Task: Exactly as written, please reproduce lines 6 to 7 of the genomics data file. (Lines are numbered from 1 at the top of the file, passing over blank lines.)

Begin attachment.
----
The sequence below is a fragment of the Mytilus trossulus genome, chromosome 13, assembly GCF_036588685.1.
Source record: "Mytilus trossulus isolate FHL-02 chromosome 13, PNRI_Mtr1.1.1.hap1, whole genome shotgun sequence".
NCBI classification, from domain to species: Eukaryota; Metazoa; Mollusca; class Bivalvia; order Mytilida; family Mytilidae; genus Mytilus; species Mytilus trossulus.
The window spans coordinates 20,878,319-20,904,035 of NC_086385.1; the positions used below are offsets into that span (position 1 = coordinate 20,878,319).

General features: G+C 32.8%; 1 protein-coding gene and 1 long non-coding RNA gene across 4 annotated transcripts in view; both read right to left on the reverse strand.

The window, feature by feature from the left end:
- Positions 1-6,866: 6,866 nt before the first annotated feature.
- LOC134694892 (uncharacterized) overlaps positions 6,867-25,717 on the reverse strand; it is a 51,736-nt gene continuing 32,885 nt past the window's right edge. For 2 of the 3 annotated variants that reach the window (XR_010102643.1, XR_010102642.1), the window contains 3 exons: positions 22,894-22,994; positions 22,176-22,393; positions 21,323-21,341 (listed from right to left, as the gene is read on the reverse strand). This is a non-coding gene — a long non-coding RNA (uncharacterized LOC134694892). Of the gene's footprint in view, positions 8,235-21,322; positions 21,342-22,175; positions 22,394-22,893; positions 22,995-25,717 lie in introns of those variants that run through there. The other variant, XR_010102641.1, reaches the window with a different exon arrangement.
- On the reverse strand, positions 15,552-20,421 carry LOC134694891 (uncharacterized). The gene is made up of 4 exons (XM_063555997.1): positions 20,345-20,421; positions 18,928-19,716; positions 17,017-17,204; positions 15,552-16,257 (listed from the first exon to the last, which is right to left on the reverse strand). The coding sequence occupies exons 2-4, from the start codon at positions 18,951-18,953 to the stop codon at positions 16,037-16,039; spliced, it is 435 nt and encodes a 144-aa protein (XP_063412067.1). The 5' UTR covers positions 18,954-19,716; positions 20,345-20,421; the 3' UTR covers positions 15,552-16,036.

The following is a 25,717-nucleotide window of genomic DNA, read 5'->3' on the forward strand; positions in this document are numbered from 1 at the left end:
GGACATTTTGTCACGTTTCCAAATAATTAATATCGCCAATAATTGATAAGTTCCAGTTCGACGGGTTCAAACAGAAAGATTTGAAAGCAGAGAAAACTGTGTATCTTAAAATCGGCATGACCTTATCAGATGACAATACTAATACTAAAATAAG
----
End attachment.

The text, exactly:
The window, feature by feature from the left end:
- Positions 1-6,866: 6,866 nt before the first annotated feature.